More meat for the Muslim world
New Zealand has been exporting halal meat since the 1970s - for the most part with little government involvement, but times have changed. How did the meat industry asked for more regulation to prove the "halalness" of its products?
It's peak season for the meat slaughter industry in the South Island, with about 100 workers ensuring that any cuts destined for overseas are suitable for Muslim markets.
Back in the 1970s, halal slaughtermen had to - of course - be Muslim, but they did not need qualifications. After all, the practice of halal slaughter has been largely the same, and enshrined in sharia (Islamic law), for hundreds of years.
But today, halal slaughtermen in New Zealand must be trained to New Zealand Qualifications Authority (NZQA) standards, and the companies that export halal meat - more than 50 of them - are required to be registered with the Ministry of Primary Industries (MPI).
Ali Al-Kawaji, who carries out audits in the South Island on behalf of the Federation of the Islamic Associations of New Zealand (FIANZ), supports increased regulation.
Al-Kawaji says it would be great if auditing was extended to the treatment of animals on farms before they are slaughtered, "but that would be really hard for farmers to accept".
However, if a big Muslim country wanted "a huge amount" of meat, audited right back to the paddock, then it could happen.
NZQA data shows that 118 people achieved a standard proving their knowledge of sharia in the production and certification of halal meat last year, and more than 65 people achieved a standard proving they could produce it.
Meat Industry Association (MIA) chief executive Tim Ritchie says the standards have been in place since 2009, before the introduction of the Halal Notice in 2010.
There are just over 240 halal slaughtermen employed in the industry, "and this number has been relatively steady over the last decade".
New Zealand has been exporting halal meat since the 1970s, and for the most part has been doing it with minimal government involvement in the halal process. "However, in recent years consumers and regulators in many Muslim markets have increasingly been looking for official assurances of the ‘halalness' of the food that they are eating," Ritchie says.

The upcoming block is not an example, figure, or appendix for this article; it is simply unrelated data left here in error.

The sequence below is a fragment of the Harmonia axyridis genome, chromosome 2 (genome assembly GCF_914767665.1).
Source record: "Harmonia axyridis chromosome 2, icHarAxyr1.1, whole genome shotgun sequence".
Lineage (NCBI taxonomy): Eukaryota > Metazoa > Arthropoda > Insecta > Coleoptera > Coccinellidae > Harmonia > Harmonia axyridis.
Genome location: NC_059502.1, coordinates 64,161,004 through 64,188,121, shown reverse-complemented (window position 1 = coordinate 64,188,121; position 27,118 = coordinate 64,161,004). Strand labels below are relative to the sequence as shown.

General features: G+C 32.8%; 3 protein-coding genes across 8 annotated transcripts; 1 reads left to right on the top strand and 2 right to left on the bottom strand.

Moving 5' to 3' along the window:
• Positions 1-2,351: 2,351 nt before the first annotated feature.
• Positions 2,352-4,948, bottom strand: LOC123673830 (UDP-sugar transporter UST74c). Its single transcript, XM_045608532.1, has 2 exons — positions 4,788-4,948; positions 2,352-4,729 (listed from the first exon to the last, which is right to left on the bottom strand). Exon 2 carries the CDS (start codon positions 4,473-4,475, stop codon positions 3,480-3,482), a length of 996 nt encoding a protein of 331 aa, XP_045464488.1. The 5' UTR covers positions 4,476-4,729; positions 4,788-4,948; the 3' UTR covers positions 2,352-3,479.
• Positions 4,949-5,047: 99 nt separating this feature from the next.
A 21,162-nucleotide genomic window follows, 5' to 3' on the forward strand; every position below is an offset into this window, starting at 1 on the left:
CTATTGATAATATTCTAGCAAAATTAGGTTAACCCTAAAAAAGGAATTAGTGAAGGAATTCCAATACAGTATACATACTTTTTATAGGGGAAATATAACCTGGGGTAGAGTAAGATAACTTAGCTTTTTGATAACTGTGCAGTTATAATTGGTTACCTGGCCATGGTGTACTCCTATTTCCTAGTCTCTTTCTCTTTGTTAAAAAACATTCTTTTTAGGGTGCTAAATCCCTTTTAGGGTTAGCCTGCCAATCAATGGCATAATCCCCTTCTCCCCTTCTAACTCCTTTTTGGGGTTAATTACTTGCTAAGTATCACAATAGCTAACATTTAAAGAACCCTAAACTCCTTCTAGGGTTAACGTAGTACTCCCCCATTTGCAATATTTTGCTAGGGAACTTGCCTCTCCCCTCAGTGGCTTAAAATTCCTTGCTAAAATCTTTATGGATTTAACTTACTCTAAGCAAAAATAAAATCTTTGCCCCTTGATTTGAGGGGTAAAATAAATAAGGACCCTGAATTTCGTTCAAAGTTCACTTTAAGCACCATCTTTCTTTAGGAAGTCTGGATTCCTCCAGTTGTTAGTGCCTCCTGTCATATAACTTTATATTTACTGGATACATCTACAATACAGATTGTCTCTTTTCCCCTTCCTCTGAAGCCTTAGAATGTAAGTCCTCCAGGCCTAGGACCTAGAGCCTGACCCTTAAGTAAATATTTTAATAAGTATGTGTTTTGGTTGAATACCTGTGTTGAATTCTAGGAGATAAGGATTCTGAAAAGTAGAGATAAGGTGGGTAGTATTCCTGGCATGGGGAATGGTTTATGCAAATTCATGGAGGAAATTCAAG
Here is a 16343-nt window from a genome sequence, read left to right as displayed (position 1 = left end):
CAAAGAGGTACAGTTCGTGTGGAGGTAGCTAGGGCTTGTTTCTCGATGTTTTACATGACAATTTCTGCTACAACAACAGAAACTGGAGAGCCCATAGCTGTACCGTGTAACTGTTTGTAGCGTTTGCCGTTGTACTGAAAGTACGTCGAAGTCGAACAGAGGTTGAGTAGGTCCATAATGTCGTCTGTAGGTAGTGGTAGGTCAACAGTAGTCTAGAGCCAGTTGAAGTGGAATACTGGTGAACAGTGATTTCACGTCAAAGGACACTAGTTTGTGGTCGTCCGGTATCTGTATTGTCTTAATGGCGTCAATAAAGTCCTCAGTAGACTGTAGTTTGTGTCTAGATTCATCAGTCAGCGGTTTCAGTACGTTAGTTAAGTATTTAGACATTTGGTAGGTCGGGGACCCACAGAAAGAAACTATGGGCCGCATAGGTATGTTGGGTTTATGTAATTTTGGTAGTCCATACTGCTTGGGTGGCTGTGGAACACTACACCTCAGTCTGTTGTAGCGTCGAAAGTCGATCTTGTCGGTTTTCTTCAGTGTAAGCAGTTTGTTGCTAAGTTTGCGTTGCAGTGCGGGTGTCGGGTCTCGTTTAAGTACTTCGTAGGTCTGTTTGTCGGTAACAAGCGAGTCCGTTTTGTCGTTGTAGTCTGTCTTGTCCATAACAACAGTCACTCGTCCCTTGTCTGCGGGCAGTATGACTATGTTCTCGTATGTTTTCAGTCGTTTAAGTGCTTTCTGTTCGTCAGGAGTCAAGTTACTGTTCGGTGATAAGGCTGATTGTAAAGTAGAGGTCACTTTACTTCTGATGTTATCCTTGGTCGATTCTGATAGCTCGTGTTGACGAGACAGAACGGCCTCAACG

Al-Kawaji, who is originally from Jordan, worked as a halal slaughterman after arriving in New Zealand with his Kiwi wife in 1997. The plant he worked at in Timaru had already been doing halal slaughter for 30 years, exporting "a huge amount of meat" to Iran.
Al-Kawaji, a trained lawyer, never imagined working as a slaughterman, but "they needed someone to do the job".
It was hard and physical work, but after four years he became a supervisor - and now, as an auditor for FIANZ, he visits plants throughout the South Island.
He says many supervisors and managers gain the NZQA qualifications "just to at least know what it's all about".
"It's good to have knowledge rather than to be in the dark."
Ritchie says the Government, via the New Zealand Food Safety Authority, brought in the Halal Notice in 2010 as a result of market pressure.
In 2005, Malaysia delisted most New Zealand meat processing plants on ambiguous halal-based grounds. The implementation of the Halal Notice helped to overcome these restrictions, with 17 plants now approved for export to Malaysia.
MPI director animal and animal products Mat Stone says only halal premises that export meat are required to be registered with the ministry. However, "it's quite possible that some premises may produce halal meat for domestic sale only".
"When halal processing began, it was purely a business decision on behalf of the companies."
BY THE NUMBERS
Nearly 20 per cent of New Zealand's total exports of red meat and edible co-products were halal-certified
Halal products were exported to 66 countries
75,000 tonnes of halal-certified exports, worth $392 million, were sent to Muslim countries
The remaining 115,000 tonnes of halal-certified exports went to other countries
– In the year to September 2013.
Source: Meat Industry Association